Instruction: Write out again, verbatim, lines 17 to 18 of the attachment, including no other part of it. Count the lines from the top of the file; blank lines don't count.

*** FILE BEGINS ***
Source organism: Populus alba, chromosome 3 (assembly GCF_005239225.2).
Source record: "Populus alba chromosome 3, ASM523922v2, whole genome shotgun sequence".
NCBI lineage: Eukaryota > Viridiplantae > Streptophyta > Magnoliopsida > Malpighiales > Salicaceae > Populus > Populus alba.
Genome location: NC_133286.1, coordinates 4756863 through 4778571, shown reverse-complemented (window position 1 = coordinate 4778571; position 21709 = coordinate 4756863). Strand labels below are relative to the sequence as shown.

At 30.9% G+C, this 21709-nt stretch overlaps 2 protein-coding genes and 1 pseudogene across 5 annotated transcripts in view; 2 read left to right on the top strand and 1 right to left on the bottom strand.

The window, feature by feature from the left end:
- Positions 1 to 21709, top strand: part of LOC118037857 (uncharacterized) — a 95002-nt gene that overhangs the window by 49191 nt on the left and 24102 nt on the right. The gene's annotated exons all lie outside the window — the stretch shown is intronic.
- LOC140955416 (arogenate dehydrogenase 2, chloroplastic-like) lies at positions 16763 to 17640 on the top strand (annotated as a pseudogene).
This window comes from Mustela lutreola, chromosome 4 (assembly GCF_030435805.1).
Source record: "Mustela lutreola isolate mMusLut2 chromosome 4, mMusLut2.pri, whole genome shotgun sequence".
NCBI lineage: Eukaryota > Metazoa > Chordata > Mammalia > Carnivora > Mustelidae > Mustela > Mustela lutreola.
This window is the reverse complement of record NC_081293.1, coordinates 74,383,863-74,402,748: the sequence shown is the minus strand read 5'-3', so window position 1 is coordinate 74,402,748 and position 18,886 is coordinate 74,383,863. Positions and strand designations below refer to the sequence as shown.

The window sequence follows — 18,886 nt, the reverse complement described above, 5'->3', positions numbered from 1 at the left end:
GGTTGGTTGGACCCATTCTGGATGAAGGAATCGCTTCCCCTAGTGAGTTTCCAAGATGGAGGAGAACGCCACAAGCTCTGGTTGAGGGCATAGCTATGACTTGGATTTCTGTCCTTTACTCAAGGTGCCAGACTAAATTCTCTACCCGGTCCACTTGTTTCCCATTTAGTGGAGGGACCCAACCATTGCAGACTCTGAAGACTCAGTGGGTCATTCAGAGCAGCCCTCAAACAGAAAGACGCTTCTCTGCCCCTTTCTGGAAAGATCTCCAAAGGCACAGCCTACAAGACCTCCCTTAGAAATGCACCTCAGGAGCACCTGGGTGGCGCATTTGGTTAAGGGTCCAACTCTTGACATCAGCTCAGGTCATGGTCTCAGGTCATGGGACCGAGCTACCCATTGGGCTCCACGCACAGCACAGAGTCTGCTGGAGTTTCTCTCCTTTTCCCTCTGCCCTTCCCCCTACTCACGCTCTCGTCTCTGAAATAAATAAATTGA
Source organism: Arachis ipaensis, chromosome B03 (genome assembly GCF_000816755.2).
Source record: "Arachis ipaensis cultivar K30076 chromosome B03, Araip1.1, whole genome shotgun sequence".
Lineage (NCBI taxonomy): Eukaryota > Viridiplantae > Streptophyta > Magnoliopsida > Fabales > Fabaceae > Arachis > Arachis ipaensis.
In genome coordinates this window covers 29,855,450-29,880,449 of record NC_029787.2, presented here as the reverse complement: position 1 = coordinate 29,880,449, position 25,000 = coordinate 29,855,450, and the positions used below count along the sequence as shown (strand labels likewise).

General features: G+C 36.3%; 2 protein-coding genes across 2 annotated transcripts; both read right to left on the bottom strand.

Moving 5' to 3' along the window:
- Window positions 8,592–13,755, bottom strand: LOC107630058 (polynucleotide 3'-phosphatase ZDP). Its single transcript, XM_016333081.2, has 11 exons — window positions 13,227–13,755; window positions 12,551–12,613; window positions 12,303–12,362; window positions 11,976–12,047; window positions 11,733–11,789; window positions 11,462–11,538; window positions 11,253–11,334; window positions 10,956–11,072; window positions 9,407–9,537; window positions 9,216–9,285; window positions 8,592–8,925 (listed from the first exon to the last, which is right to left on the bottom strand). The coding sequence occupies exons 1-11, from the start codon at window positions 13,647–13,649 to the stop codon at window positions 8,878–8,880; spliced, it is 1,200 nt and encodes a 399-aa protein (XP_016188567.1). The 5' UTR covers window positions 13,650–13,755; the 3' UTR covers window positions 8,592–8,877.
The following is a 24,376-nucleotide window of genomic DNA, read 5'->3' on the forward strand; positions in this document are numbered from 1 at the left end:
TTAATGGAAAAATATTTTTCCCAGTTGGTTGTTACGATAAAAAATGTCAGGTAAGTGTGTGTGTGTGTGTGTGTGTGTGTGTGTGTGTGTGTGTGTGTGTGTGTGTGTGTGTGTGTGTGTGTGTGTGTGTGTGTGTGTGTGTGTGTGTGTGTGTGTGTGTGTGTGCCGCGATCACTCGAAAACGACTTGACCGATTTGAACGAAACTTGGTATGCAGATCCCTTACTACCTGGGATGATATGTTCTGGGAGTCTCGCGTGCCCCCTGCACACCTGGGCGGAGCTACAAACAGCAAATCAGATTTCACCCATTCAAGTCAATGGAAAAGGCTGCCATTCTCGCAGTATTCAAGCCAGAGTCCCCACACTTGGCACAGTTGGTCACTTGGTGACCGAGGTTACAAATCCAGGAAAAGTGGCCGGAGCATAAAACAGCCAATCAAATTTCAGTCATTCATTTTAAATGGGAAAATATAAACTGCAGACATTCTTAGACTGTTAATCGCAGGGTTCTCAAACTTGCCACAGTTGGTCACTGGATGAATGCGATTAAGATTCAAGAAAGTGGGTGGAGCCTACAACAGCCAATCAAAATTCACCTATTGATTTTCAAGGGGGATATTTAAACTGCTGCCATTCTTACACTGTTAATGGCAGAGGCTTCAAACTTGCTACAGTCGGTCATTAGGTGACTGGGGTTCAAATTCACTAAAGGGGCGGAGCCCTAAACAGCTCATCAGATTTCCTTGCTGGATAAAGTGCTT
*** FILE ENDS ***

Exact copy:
Lineage (NCBI taxonomy): Eukaryota > Viridiplantae > Streptophyta > Magnoliopsida > Fabales > Fabaceae > Arachis > Arachis ipaensis.
In genome coordinates this window covers 29,855,450-29,880,449 of record NC_029787.2, presented here as the reverse complement: position 1 = coordinate 29,880,449, position 25,000 = coordinate 29,855,450, and the positions used below count along the sequence as shown (strand labels likewise).